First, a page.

Interactive Dialogue with the Commission of Inquiry on Libya

Statement by the Delegation of the United States of America

Human Rights Council 17th Session

Geneva, June 9, 2011

 

Thank you, Mr. President.

I would like to thank the members of the Commission of Inquiry and Cherif Bassiouni as its Chairperson for an outstanding report completed under very difficult conditions and within severe time constraints.

The report paints a stark picture of a ruthless government willing to use the most extreme tactics to remain in power, to punish peaceful protest and to frustrate the demands of its people for a government that would respect its human rights and allow the political and economic change the people of Libya deserve. It documents evidence of the serious crimes committed in large part by the Qaddafi government, including the use of excessive force against peaceful demonstrators, arbitrary detention and enforced disappearances, torture and continued targeted attacks against civilians, mosques, hospitals, and humanitarian ships.

In addition to chronicling a long list of human rights violations, the report is notable for accurately characterizing the nature of the Qaddafi government and the evolution of this uprising.

The report accurately describes the system of government instituted by Qaddafi: one-man rule built on fear, intimidation and incentives based on loyalty. It is a government where fundamental rights such as freedom of association and freedom of expression have long been criminalized and subject to penalties, including the death penalty. It is a government that ignores the rule of law and lacks an independent judiciary, and where the prevalent use of a number of paramilitary and security apparatuses, have created a climate of fear and oppression.

This is a government that, by its actions and methods, has created the current situation. According the report, Qaddafi has used his military forces to commit crimes against his people as part of an orchestrated widespread and systematic attack on the civilian population. Abuses attributed to the Qaddafi government in the COI report are not random violations that spring from the chaos of fighting, but the result of a pre-meditated and continuing strategy. The report notes the lack of apparent action by the Government to address the human rights violations that to date have been brought to light. A small number of detained journalists have been released but the commission has not received information about the many people unaccounted for – some of whom we know are being held in Libyan custody without formal charges. Nor has the Commission been provided information to confirm that credible investigations are being conducted into the violations documented in its report.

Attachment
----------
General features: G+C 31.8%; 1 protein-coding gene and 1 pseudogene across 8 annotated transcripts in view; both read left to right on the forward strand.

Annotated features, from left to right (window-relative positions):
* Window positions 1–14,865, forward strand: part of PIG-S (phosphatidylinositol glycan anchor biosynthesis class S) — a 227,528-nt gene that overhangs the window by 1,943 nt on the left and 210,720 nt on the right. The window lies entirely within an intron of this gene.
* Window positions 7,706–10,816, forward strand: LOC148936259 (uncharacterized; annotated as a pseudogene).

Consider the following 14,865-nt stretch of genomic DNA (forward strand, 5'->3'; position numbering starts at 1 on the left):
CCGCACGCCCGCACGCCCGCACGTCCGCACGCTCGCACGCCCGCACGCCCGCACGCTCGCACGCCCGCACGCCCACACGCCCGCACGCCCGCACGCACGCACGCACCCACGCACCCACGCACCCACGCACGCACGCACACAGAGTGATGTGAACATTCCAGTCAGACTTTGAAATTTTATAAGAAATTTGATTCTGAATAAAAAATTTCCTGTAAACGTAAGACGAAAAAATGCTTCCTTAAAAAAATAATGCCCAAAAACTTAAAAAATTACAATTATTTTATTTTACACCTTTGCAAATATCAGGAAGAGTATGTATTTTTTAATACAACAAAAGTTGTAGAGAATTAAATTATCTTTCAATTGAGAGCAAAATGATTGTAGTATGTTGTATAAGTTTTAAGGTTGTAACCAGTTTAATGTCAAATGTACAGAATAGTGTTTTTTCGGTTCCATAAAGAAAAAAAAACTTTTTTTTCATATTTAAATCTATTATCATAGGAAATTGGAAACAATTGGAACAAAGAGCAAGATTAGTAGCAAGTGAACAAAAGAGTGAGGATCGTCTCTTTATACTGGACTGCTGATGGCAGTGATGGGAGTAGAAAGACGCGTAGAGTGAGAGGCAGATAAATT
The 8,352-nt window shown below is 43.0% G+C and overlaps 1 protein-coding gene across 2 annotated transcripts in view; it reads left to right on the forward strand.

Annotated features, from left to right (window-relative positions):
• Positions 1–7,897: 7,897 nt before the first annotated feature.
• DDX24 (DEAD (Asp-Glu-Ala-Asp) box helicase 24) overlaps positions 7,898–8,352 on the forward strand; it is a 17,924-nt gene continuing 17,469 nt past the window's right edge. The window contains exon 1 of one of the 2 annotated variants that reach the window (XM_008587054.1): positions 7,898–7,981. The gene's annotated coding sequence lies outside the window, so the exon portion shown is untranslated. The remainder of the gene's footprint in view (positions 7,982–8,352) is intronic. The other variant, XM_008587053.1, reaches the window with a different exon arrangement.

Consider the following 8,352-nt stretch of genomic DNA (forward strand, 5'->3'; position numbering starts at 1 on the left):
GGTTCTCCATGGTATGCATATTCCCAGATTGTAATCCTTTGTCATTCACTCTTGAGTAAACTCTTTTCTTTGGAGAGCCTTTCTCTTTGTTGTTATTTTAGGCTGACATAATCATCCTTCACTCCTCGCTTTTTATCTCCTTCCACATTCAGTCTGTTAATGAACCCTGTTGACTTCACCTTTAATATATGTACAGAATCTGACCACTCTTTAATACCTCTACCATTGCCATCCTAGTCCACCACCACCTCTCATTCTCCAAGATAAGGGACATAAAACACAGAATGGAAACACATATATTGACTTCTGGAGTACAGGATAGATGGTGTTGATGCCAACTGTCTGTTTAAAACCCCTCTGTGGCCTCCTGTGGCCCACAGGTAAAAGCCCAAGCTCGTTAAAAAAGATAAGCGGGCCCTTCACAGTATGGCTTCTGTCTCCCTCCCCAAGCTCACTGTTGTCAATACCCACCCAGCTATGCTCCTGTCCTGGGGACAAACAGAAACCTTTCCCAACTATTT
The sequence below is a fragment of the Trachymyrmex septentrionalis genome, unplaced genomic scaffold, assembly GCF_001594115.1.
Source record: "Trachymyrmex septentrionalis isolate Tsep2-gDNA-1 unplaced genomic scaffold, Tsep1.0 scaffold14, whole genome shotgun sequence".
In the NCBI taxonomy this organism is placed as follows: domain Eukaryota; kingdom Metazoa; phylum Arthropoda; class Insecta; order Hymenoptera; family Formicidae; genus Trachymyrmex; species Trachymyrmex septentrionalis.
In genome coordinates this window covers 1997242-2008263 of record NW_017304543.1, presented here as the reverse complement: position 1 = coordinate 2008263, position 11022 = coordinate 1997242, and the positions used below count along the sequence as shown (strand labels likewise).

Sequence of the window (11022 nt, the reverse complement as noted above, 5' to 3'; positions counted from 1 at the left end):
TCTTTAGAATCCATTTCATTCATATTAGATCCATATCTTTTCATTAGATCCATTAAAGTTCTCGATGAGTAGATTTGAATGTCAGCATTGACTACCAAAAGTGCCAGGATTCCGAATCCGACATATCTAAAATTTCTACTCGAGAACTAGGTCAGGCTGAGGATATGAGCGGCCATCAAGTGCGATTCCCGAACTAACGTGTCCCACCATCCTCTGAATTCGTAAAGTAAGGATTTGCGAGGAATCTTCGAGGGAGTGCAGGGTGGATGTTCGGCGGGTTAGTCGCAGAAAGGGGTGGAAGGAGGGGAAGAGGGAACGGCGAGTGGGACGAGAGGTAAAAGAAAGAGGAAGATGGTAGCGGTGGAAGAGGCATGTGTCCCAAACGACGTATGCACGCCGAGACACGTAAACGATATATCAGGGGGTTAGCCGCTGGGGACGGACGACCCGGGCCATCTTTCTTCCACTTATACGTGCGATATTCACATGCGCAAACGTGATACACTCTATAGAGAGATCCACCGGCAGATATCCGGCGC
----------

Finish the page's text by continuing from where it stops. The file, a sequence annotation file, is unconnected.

The report also catalogues crimes alleged to have been committed by opposition forces. We expect the Transitional National Council to uphold the high standards they have set for themselves and their pledge to investigate and punish all abuses. We are encouraged by the TNC’s adoption of human rights principles in its roadmap for Libya and its statements noting its intent to respect the Geneva Conventions, human rights and its repudiation of terrorism. Already, they have begun taking important steps to demonstrate their commitment to human rights, such as allowing international monitors.

We have a very similar picture of the events on the ground in Libya as described in the report. There is no ambiguity in the report’s conclusions that the most troubling human rights violations and crimes have been committed primarily by the Qaddafi Government through the different military, paramilitary, security and popular forces that have been employed in pursuit of a systematic and widespread policy of repression against opponents of his leadership.

The United States welcomes the recommendations of the commission and calls on both parties to take immediate action in response. We share the Commission’s concerns about continuing violations and the need for further work and investigation. We support an extension of the mandate and believe that the Commission should continue its work as long as there is evidence of ongoing human rights violations in Libya. We call on the Office of the High Commisioner for Human Rights to provide the resources necessary for the Commission to continue its work.

Thank you, Mr. President.

 

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